Delving further into Richard’s working life, David referred to fate taking a hand in Richard’s aspirations. When, after informing his boss of his imminent marriage and that he was looking to purchase a property in Manchester, he was advised to buy in Preston and take up the position of the company’s Northern sales representative. As an added incentive, the post would include the provision of a new car. Despite no training, Richard accepted the position and, with the words: “I don’t want any customer complaints,” ringing in his ears, set off for the central sales base of Preston. He then spent the next 24 years visiting a range of customers from BAC to Courtaulds, travelling an average of 30,000 miles per year with a new Vauxhall every two years. Richard confided in David that, during that time, there were no customer complaints to blot his copybook.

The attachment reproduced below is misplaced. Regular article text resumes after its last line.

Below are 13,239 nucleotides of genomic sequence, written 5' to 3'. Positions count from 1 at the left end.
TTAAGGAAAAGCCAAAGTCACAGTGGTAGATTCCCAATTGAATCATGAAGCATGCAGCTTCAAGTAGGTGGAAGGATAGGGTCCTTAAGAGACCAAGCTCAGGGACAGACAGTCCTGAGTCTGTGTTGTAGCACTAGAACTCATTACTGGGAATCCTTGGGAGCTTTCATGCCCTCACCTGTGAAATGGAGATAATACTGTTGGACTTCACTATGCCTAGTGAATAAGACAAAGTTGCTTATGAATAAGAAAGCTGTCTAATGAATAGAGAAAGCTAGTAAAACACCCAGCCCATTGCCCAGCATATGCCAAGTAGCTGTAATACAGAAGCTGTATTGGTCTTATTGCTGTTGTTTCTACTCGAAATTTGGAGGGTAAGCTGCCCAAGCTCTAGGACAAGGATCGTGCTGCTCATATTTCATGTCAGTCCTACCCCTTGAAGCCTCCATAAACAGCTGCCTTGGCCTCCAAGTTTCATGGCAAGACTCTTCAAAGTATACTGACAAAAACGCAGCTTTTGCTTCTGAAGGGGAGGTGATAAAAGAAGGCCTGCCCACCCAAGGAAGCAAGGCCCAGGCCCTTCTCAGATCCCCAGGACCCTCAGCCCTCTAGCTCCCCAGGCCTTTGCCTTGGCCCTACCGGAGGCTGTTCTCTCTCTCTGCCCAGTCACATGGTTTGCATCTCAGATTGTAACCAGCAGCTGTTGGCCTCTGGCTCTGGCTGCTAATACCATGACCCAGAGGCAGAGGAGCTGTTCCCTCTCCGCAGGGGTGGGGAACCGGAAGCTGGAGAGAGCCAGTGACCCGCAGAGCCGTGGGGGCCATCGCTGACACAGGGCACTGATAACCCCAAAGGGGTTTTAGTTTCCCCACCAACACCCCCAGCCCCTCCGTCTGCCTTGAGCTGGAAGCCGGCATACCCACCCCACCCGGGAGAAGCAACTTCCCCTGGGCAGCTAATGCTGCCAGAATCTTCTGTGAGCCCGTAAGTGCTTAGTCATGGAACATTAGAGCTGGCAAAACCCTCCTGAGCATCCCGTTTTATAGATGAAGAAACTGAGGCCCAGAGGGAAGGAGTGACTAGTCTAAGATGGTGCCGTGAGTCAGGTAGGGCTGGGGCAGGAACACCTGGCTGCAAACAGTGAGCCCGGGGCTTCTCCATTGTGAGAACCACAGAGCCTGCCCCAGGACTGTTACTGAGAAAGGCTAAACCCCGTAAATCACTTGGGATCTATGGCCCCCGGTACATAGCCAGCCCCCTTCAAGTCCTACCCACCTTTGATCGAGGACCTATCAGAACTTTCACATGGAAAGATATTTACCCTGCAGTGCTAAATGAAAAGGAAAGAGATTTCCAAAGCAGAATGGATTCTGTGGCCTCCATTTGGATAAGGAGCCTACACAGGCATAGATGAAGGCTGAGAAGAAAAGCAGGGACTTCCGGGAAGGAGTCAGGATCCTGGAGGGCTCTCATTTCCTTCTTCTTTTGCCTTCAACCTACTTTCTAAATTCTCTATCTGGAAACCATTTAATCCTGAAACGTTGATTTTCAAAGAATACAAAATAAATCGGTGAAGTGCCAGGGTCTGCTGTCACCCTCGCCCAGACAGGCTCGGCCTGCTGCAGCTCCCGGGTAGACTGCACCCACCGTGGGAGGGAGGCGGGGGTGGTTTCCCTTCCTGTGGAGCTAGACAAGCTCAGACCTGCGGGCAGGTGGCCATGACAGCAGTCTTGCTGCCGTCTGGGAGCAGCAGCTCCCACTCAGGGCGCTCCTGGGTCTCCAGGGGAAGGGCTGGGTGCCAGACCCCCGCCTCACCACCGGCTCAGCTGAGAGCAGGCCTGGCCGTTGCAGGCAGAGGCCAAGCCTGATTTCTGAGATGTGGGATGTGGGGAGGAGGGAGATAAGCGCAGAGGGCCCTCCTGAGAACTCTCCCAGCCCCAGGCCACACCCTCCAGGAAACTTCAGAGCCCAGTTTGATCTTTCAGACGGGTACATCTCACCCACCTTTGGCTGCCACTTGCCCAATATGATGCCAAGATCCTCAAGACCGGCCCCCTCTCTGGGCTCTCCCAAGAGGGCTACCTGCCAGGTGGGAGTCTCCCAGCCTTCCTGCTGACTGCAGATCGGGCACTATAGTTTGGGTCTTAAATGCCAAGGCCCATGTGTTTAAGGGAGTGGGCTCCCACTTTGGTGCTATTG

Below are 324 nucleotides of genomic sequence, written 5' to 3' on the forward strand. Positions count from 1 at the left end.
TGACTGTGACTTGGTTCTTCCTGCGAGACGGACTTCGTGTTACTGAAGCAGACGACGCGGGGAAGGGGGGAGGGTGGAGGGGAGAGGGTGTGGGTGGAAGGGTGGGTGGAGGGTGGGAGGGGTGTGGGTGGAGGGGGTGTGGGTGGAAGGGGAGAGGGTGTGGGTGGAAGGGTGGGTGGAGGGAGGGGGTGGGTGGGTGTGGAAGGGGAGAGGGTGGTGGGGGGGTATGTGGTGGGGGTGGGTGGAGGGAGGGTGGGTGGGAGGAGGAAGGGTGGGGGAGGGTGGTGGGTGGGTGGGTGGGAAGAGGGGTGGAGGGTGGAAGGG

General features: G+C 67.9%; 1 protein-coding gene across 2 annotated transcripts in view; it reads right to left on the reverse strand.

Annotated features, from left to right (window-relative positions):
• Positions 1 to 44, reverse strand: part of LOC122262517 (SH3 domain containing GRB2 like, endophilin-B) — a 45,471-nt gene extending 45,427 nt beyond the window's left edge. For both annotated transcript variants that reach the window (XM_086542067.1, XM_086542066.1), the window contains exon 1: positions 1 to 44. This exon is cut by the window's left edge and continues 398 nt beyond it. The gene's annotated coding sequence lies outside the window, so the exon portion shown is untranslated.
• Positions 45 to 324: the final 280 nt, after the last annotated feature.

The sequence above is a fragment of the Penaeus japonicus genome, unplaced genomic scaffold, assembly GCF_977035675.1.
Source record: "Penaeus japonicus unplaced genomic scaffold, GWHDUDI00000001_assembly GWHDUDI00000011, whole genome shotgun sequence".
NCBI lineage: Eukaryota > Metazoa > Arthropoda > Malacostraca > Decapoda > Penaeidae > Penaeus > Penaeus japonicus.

Continuing, David mentioned Richard’s time as a Special Constable in Fulwood that led to promotion to section officer and, following the merger of Fulwood with the Preston Division, to becoming Divisional Commandant in charge of special constables. This period also saw the arrival of daughter Jane and son, David; that would ultimately lead to Richard being the proud grandfather of six grandchildren. To maintain close family ties Richard took up sailing as a hobby, becoming a member of Southport Sailing Club. This led David to comment that no wonder Richard had a close family; they were now all in the same boat! Proceeding onwards, David recalled another family favourite hobby, that of camping in Anglesey. Unsurprisingly, this led Richard to a 14 foot GP14 sailing dinghy and membership of Red Wharf Bay Sailing Club. This, coupled with the acquisition of a static caravan, set the scene for many happy weekends sailing on the sea.